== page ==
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This is a question Stupid Tourists

What's the stupidest thing you've ever heard a tourist say? Ever heard an American talking about visiting "Scotchland, England", or (and this one is actually real) a Japanese couple talking about the correct way to say Clapham is actually Clatham, as "ph" sounds are pronounced "th". Which has a certain logic really. UPDATE: Please, no more Loogabarooga stories. It's getting like, "and I opened my eyes and my mum had left me a cup of tea!"

(, Thu 7 Jul 2005, 16:31)
Pages: Latest, 28, 27, 26, 25, 24, ... 1

This question is now closed.

My brother used to work as a croupier on a cruise ship.
He was once asked by an American:

"Do these stairs go up?"
(, Thu 14 Jul 2005, 12:40, Reply)
I love...
the way that people are talking about how Americans etc are stupid, and in doing so display their mildly alarming inability to spell the most basic of words.
(, Thu 14 Jul 2005, 12:27, Reply)
On a flight from Singapore
to Heathrow I was sitting next to two English ladies of fairly advanced years (you know the type - leathery skin, thick specs, wearing short-sleeved knitted cardigans), who were having a discussion about time zones etc. They had two things that they couldn't quite resolve: how it could be one time in Singapore and another in London; and why it was quicker going out than coming home.

Well, after 12 hours of listening to this, I eventually said to them that I couldn't help but have overheard their conversation (which they got a bit embarrassed about!) and offered my services as a scientist to explain their problem.

Their main problem was how it could be 12 noon in London, but 8pm in Singapore. I had to explain that the actual time was the same everywhere in the universe, but the position of the clock hands was determined depending on local sunrise. (I left relativity out of the explanation, as I was having enough bother with the Idiot's Guide). I suggested getting a globe and a torch in a darkened room to demonstrate when they got home.

I think they must have thought they were time travelling or something - a Boeing 747-Tardis? - as they were trying to add up the number of hours in the air, and work out what time they left etc, and had no idea at all what was happening.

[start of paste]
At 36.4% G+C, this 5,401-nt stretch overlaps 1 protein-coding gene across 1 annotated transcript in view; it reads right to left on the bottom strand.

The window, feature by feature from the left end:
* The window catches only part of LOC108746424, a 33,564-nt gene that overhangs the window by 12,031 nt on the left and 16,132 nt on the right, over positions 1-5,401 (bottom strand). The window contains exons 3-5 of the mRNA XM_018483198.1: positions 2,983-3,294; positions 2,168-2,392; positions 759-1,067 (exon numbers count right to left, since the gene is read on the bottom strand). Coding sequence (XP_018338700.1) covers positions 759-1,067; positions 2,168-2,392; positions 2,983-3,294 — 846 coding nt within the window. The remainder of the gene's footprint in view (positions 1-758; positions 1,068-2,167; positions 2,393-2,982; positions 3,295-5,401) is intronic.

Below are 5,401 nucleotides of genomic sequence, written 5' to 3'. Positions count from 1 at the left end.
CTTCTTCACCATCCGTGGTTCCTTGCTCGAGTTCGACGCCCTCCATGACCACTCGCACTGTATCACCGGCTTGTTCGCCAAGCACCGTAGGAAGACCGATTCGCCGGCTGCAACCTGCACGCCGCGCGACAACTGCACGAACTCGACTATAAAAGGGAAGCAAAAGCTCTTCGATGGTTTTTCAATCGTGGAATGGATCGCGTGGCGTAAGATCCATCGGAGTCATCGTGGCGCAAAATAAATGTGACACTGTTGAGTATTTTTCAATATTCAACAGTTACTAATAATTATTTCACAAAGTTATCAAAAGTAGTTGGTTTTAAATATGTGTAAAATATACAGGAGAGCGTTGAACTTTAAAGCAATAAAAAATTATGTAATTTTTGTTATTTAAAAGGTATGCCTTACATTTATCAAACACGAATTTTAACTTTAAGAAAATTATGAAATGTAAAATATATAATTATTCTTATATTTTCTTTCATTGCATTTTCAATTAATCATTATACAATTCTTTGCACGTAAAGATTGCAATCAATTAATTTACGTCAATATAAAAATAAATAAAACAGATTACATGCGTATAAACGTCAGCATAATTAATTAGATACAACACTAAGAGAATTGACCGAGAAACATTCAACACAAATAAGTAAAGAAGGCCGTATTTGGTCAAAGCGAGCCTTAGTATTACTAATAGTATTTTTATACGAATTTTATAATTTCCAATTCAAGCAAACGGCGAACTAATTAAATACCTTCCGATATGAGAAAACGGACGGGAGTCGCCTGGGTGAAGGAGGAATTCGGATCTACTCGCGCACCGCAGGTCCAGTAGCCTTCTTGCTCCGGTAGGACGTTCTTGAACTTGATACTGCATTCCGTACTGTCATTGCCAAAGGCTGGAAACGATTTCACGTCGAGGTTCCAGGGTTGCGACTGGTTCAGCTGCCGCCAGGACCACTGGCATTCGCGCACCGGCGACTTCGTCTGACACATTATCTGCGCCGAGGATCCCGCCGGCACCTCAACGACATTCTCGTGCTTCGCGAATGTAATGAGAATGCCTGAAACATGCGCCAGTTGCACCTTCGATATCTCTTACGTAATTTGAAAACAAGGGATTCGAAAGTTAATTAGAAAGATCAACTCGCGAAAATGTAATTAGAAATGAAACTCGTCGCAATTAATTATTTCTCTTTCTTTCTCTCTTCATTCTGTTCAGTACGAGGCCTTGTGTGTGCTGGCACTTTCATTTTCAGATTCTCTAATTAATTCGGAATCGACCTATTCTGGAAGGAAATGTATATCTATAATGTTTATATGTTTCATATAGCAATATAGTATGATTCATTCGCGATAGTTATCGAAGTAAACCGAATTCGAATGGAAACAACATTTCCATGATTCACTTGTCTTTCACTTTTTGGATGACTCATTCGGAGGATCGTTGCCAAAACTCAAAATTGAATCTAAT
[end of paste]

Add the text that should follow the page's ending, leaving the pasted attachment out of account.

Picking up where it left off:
By the way, the reason it takes less time going east is because that's the way the jetstream goes, so you have a tailwind. That was an easier thing for them to understand.

Here endeth today's science lesson.

Ach, they were pleasant old dears but had bugger all idea about anything other than knitting and grandchildren.
(, Thu 14 Jul 2005, 12:25, Reply)
oops
Not entirely tourist related, but hell...currently learning Dutch in preparation to move over to Belgium next year with wife and kid.

Learning the lingo is ok, I speak fairly good German which helps, although managed to make two rather giggly cockups in class...

Whilst explaning my preference of BnB's over hotels, my response was supposed to be:
"I find hotels too clean and unwelcoming"
my actually sentence was
"I find hotels make me sterile"

Whilst explaining my enthusiasm for a meal, I (silly me) used the word "Ravishing", apparently the Dutch use this word more commonly to mean "Rape", when my teacher (playing the waitress) stopped laughing and explained, I kept very quite and ordered to biefstuk met fritjes.
(, Thu 14 Jul 2005, 11:37, Reply)
coniston in the lakes (my inbred homeland)
is a haven for idiots, american or otherwise. My favourite summer prank was telling tourists that the trees in Grizedale forest were fake... "they're all made out of wood". always believed; over and over again :)

spent many a day ringing the payphone in the centre of the village and asking to speak to 'jason' or 'jamie' (theres a million of the fuggers) who'll be in the pub across the road... then when afforementioned jamie/jason got to the phone shouting "w**ker!! and hanging up). this doesnt include the reign of terror we inflicted on the campers (tentpeg thievery, food thievery, tyre deflating etc... ) and many other totally unwelcoming evil pranks that i shudder to think i performed.

a lot of the villages and farms are named from viking times, hence baffled tourists baffling locals with pheonetic pronunciation. of course if i tell them viking used to live there i just got laughed at... how ridiculous! vikings!